The company is at the heart of what is considered MichiganShe filed a lawsuit Monday against the state’s marijuana regulatory agency. The recall issued last week affects more than 400 sales sites across Michigan and represents an estimated $229 million in cannabis products, according to the lawsuit.
“The Department of Commerce and Industry has ignored industry experts, widely accepted scientific practices, and caused disruption through its reckless and arbitrary decisions, ultimately putting the patients and consumers it is mandated with protecting them at risk,” attorney Kevin Blair said in a statement on Tuesday.
Last week, Michigan’s Marijuana Regulatory Agency issued a recall of all marijuana products, along with inhaled cannabis concentrate, evaluated by testing facilities Viridis Laboratories and Viridis North between August 10 and November 16. The agency said it had noted “inaccurate and/or unreliable results” from items tested by the facilities and advised those with “potentially harmful products” to dispose of them properly or retest.
The Verdis Lab described the latest recall as “unjustified, biased and retaliatory”. Blair said the recall “has no public health or safety risk to warrant it”.
“The summons is the latest and most egregious by the Department of Foreign Affairs in a protracted campaign of harassment targeting Veridis,” attorney David Russell said on Tuesday. “Unfortunately, these latest efforts by the MRA have caused massive disruption and chaos in the industry, hurting small businesses and discrediting Viridis without a scientific basis.”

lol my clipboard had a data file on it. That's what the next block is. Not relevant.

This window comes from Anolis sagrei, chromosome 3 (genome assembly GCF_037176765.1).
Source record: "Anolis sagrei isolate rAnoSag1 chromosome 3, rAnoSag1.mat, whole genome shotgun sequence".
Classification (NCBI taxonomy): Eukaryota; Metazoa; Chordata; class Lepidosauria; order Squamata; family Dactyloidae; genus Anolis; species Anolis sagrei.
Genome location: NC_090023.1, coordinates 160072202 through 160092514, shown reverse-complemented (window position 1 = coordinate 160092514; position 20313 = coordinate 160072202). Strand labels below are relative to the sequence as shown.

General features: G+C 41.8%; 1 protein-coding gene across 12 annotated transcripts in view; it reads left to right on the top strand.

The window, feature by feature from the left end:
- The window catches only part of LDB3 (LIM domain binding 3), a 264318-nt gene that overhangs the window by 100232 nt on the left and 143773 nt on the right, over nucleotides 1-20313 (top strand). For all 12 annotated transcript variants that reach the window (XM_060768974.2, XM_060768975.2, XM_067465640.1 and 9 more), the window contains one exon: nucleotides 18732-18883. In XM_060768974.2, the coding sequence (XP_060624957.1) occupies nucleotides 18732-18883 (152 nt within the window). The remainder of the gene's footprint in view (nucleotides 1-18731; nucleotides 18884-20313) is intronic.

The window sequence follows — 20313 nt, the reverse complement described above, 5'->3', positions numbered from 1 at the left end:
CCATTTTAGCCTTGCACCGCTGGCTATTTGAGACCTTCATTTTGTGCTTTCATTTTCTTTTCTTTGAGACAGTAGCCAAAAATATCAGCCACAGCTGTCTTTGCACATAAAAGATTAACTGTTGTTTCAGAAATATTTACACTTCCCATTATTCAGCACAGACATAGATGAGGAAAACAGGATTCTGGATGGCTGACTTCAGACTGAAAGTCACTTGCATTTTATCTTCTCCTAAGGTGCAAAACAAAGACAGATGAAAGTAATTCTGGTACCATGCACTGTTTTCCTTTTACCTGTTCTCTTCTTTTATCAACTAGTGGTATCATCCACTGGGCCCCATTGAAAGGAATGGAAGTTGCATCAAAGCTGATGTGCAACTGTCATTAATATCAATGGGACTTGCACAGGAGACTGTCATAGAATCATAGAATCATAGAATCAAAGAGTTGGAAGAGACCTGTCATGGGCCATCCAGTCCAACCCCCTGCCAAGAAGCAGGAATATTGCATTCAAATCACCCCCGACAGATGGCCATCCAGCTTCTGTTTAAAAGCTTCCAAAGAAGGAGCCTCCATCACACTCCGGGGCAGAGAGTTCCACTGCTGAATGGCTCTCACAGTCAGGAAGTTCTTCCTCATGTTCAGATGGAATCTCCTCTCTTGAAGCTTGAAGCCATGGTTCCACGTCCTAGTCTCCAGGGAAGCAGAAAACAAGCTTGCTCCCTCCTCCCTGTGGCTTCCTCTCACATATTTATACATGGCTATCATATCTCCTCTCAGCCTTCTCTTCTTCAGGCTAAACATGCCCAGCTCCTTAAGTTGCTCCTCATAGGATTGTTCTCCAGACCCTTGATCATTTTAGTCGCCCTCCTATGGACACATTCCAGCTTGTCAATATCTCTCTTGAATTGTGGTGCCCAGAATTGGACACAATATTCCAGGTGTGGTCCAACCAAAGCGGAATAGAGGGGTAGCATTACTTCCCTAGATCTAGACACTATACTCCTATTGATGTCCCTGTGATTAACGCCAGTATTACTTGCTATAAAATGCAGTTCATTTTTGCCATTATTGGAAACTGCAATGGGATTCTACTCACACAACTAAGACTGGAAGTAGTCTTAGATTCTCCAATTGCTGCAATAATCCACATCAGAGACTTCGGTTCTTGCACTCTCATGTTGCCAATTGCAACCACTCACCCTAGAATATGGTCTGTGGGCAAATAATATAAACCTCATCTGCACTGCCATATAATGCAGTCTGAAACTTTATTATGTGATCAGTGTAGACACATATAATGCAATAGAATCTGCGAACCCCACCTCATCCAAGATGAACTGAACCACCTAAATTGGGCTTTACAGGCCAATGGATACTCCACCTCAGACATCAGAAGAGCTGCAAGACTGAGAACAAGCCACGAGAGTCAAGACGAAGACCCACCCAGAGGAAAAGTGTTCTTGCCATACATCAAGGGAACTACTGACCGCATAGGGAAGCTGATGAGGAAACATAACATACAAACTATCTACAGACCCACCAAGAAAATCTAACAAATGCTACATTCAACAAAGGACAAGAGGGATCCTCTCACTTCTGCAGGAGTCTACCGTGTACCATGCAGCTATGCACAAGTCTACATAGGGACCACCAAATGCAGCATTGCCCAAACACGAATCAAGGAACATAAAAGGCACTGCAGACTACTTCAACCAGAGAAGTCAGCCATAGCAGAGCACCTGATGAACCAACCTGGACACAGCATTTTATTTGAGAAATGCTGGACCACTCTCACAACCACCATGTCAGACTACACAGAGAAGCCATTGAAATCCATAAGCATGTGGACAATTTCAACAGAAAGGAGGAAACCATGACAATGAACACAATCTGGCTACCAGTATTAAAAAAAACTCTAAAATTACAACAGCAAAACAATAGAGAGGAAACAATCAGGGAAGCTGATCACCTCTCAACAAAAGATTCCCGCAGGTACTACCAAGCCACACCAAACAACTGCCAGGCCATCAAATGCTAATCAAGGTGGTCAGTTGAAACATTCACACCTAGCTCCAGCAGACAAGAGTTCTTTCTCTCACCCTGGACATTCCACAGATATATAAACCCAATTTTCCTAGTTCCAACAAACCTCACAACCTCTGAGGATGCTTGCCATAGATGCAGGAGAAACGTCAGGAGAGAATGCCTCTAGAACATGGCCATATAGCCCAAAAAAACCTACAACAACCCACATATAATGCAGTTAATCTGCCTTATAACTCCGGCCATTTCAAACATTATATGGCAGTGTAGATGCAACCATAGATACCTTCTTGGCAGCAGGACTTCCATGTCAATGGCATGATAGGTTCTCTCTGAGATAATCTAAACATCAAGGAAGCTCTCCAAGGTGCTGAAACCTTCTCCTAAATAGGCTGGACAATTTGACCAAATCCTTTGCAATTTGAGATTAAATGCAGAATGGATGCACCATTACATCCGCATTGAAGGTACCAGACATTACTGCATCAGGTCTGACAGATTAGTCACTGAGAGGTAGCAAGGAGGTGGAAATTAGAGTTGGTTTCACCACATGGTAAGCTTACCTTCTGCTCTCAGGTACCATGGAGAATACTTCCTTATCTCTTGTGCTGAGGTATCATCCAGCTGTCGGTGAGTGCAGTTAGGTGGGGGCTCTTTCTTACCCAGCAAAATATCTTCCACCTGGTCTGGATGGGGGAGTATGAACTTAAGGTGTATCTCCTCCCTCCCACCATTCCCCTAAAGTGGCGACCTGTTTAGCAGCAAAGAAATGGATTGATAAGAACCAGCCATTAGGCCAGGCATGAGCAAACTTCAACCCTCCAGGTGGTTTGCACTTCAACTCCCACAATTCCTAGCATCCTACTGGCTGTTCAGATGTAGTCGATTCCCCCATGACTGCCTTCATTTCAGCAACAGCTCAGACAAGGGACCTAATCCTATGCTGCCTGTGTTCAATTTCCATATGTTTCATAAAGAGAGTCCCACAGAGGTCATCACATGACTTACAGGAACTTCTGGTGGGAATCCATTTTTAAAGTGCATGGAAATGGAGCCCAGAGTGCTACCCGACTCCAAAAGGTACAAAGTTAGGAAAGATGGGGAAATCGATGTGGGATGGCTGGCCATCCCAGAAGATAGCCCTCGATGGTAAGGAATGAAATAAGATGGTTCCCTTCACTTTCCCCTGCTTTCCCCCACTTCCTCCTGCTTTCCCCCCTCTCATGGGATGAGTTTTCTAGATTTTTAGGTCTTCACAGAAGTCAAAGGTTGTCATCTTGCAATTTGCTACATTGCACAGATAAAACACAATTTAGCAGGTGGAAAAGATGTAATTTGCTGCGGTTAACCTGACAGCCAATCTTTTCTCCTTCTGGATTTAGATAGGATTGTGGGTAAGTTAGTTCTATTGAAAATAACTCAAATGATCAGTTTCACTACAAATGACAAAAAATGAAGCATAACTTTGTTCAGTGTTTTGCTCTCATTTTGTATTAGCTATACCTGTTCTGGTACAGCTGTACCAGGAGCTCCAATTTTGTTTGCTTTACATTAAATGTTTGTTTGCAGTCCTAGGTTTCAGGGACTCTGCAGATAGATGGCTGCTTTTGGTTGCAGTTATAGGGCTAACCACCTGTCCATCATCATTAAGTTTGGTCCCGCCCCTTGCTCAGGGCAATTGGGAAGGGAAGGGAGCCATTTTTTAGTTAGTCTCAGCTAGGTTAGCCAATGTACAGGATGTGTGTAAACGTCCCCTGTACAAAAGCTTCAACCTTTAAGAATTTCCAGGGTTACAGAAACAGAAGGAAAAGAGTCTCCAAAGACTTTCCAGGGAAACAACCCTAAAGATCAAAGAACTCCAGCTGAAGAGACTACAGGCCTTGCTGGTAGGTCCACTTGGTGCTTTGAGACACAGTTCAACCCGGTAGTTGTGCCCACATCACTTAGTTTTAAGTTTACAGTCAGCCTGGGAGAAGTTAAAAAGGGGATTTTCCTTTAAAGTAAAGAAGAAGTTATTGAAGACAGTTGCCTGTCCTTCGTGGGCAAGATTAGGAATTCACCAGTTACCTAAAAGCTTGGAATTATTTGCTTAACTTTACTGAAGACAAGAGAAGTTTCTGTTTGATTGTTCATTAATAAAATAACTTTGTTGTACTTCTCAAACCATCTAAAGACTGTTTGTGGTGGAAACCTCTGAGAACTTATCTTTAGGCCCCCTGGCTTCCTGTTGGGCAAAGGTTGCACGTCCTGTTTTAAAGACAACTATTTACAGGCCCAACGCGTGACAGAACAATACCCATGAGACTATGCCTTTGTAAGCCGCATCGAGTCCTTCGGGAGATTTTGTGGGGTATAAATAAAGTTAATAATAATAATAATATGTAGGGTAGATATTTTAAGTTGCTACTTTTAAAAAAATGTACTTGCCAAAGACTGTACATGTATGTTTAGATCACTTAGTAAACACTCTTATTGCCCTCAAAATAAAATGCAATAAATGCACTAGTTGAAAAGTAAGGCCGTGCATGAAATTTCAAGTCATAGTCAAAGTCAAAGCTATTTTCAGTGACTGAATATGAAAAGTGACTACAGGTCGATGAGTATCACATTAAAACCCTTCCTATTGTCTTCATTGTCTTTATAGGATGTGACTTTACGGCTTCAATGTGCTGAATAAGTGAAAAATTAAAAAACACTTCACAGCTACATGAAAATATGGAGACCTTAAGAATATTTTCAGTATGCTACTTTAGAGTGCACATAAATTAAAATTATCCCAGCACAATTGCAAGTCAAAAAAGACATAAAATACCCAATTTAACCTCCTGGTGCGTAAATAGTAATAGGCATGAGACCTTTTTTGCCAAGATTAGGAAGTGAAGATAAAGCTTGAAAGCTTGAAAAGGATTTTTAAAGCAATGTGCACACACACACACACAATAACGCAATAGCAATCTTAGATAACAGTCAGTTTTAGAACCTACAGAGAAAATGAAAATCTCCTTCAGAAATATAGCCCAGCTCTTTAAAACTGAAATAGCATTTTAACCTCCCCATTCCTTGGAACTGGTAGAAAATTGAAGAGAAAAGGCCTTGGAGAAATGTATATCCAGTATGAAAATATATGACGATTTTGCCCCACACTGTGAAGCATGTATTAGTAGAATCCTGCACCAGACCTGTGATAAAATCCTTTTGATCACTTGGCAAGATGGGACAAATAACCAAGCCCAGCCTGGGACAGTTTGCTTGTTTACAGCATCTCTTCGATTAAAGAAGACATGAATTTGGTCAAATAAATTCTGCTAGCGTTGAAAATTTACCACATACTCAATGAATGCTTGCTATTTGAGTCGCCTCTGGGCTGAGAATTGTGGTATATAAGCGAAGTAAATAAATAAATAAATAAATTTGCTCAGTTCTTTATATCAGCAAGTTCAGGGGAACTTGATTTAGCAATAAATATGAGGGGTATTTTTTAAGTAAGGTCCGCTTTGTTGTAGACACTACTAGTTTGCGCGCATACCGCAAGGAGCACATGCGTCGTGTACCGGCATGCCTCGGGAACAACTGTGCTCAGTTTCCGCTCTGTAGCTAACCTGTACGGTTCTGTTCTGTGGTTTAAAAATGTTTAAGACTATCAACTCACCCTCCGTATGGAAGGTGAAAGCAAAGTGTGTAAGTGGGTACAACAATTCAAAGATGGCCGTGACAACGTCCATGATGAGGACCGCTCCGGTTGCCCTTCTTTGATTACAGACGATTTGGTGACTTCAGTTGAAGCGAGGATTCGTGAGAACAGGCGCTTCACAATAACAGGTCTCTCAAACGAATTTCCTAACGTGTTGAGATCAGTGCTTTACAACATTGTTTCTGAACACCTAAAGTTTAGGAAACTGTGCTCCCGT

The complaint alleges that the regulatory agency illegally shut down Viridis facilities and issued a recall despite experts saying there was no justification for doing so. The lawyers have asked the court “to provide relief to Viridis and to provide accountability and oversight to an agency that has far exceeded its authority.”
The Islamic State regulatory agency said it was investigating the summons. At the time of the recall, Viridis Labs said it was “fully cooperating.”
The Michigan Marijuana Regulatory Agency did not immediately respond to CBS News for comment.